4. Year 11 half-yearlies and yearlies are all done within 2 weeks. You should start reviewing for exams 2 weeks before you sit it, starting from the subject you're weakest on.

    6. People study for English differently. I not only memorise my quotes, but memorise 4 paragraphs for each exam, but I only use the best three that are able to be adapted to the essay question. And no, English is the only subject I don't do homework for because I hate English. For me, the only exam prep I need for English is writing a draft essay before the actual exam, there are online resources to help you with most texts too.
    Thanks for your help, just got a few more questions.

    How do I make sure I study thoroughly for all 5 of my subjects within 2 weeks? So would it be better to study 2-3 days for a single subject and then move on to the others or should I study like an hour of each subject everyday until the exams?

    And basically doing Math homework is sufficient practice for Year 11 and 12 exams? What if one day you don't have homework or you've completed it all and have a lot of spare time; what do you do then (in Year 12 I guess it's better to do Past papers, but what about Year 11)?

    Also for Year 11 and 12, do they let you know what the English essay question will be for the exam before you sit it? Otherwise how do you memorise 4 paragraphs without knowing what it'll be about?
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    Re: Year 11 and 12 Study Tips

    Quote Originally Posted by Jaxxnuts View Post
    I think the best way to memorise all the content for phys and chem (before the exam comes) is to apply your stuff regularly which can be done through making notes every week (or day) and going through past trial/HSC papers and doing those questions on a daily (or weekly) basis (also advantageous if your school uses past HSC questions for half yearlies and/or trials)

    With regards to "English Homework", if you don't do it, it won't have a major impact on your English results, mainly because all your teacher might get you to do is summarise a chapter, or look for some quotes, or translate shakespeare into english, etc which isn't helpful for exam and internal assessment prep although I would highly recommend reading your texts as well as looking for quotes for every chapter/act/scene which matches what you find in the rubric

    Hope this helps
    Thanks for your help. What do you mean by "looking for quotes for every chapter/act/scene which matches what you find in the rubric"?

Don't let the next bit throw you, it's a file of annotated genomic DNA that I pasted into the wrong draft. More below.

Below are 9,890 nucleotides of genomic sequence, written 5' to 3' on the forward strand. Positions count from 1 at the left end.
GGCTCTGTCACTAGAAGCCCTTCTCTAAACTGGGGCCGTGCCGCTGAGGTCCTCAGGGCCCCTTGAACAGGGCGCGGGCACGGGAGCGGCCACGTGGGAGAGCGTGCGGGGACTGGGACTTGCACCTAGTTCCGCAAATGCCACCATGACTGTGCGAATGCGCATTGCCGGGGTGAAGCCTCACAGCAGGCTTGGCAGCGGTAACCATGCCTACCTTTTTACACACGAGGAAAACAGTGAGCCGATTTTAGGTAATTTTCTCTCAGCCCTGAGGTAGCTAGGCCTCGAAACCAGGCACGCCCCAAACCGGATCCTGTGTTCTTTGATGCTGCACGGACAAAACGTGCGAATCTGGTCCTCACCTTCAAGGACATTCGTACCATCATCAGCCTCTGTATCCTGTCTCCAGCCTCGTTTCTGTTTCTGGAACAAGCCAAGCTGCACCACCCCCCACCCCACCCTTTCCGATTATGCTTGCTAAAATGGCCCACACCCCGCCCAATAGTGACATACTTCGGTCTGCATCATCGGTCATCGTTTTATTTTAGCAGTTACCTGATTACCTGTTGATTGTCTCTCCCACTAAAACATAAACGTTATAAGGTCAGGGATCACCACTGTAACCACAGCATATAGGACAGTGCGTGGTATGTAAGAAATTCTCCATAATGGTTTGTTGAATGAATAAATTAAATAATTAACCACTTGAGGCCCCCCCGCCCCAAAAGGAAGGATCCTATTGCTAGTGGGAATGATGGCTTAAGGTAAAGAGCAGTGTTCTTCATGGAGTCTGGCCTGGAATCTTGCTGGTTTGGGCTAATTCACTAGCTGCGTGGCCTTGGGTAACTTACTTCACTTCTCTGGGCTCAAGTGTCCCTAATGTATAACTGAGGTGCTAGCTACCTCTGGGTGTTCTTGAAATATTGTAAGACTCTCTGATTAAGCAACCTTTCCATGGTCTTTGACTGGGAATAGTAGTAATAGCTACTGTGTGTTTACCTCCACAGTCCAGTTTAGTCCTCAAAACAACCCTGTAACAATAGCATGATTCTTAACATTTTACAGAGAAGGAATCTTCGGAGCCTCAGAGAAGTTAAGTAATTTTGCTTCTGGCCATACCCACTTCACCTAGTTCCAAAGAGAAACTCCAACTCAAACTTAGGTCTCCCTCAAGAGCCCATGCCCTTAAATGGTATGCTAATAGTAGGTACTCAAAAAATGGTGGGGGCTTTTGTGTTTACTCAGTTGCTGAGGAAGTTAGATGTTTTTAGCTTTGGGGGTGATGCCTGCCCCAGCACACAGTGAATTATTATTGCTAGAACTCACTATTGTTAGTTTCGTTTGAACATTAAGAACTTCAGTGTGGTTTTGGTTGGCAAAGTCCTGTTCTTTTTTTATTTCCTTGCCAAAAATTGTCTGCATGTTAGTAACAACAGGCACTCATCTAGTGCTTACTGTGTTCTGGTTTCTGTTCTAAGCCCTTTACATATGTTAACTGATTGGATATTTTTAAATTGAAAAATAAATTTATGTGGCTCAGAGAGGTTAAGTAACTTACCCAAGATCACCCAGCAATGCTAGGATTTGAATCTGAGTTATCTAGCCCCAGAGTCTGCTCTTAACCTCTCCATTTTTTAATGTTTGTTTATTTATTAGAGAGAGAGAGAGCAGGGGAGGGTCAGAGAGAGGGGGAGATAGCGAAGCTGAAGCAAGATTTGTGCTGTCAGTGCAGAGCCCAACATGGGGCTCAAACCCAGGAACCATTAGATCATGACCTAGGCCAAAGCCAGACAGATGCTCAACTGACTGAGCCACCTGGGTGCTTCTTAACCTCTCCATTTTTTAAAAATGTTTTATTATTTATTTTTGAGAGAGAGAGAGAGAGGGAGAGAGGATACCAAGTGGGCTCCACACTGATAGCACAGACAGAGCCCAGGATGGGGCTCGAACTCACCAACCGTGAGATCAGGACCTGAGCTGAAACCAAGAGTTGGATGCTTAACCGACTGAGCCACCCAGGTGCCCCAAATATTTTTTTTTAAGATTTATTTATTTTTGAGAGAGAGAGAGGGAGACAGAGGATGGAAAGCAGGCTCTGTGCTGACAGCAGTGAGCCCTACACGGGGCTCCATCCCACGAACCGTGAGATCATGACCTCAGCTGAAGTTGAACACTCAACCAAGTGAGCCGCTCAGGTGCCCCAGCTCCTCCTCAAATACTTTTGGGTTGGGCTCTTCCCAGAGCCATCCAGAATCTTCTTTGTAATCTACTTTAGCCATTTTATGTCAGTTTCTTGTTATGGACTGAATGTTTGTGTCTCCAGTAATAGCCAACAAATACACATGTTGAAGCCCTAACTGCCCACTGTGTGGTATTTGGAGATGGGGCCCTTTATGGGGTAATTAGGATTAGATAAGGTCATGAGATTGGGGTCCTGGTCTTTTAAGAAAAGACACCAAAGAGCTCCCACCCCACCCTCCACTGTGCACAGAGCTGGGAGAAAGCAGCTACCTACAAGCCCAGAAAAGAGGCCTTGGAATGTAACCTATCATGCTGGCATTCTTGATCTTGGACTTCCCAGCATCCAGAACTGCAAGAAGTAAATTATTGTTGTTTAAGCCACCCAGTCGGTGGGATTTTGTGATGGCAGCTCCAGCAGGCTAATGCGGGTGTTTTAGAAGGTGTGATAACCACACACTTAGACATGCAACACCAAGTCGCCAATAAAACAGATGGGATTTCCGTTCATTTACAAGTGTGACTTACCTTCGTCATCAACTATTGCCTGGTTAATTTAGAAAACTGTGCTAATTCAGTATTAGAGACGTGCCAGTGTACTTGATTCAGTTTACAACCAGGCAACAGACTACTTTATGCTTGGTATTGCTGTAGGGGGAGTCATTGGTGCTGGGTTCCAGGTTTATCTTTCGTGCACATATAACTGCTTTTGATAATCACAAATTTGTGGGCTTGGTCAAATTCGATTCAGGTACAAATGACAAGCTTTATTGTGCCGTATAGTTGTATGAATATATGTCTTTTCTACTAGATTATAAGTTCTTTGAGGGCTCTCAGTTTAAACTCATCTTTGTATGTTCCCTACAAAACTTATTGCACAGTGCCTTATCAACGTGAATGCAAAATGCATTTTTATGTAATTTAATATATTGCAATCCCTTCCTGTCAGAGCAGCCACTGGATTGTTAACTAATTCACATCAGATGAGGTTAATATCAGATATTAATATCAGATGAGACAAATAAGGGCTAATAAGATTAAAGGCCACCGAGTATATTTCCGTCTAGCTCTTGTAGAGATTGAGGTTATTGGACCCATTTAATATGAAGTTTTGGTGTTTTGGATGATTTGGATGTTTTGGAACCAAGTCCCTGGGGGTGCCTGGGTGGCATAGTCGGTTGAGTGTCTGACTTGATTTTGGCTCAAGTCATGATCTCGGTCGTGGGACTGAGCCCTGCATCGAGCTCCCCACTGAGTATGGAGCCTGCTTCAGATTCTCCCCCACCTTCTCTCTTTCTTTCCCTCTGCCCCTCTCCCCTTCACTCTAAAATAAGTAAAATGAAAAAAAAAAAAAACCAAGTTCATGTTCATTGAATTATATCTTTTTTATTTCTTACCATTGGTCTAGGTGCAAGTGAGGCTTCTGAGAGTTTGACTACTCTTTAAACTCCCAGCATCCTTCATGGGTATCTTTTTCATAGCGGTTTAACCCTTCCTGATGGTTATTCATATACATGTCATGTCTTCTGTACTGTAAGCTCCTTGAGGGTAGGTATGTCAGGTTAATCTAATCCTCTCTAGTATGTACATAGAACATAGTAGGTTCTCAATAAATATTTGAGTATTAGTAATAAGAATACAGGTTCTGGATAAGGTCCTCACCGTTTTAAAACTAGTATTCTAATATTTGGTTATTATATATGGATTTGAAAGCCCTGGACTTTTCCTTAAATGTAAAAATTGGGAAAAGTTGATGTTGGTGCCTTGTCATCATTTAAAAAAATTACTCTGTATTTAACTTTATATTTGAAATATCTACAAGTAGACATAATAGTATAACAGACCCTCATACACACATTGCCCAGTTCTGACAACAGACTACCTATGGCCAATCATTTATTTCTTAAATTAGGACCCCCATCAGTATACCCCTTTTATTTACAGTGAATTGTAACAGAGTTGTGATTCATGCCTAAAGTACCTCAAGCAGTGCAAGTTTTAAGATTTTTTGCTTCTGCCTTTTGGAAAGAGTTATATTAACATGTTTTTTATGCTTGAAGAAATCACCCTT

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    Re: Year 11 and 12 Study Tips

    Quote Originally Posted by _Anonymous View Post
    Thanks for your help, just got a few more questions.

    How do I make sure I study thoroughly for all 5 of my subjects within 2 weeks? So would it be better to study 2-3 days for a single subject and then move on to the others or should I study like an hour of each subject everyday until the exams?

    And basically doing Math homework is sufficient practice for Year 11 and 12 exams? What if one day you don't have homework or you've completed it all and have a lot of spare time; what do you do then (in Year 12 I guess it's better to do Past papers, but what about Year 11)?

    Also for Year 11 and 12, do they let you know what the English essay question will be for the exam before you sit it? Otherwise how do you memorise 4 paragraphs without knowing what it'll be about?
    I think one crucial technique to studying 5 subjects in 2 weeks is to basically time yourself. One of the methods I found out was to (in particular if you don't go to maths tutoring) get ahead of your peers in maths by at least a term where in the school holidays you are doing basic-medium level questions (and even harder if you wish) and also look through past papers and do the questions you know and whatever you struggle with (in particular the harder questions) you leave it for the school term. When you get back to school and are doing maths, in maths class (hopefully your teacher isn't aware of this. Although some teachers may allow this depending on how strict they are) you look at past papers and do the last question at the end of all the maths exams. That way you won't need to focus on maths when you are studying at home. Pretty time efficient isn't it? (but will depend on teacher). You can do maths in a noisy environment since it's just practice and problem solving but doesn't seem to work for other subjects

    Basically be on top of your stuff. If you do humanities, you should know how to write an essay/report and get 20/20 as well as know your content back to front as well as case studies

    For sciences, it's the same as humanities

    For English, you just need to know your quotes, analysis, how to write a B6 essay and practice writing from there (As well as getting feedback and improving from it)
    Quote Originally Posted by _Anonymous View Post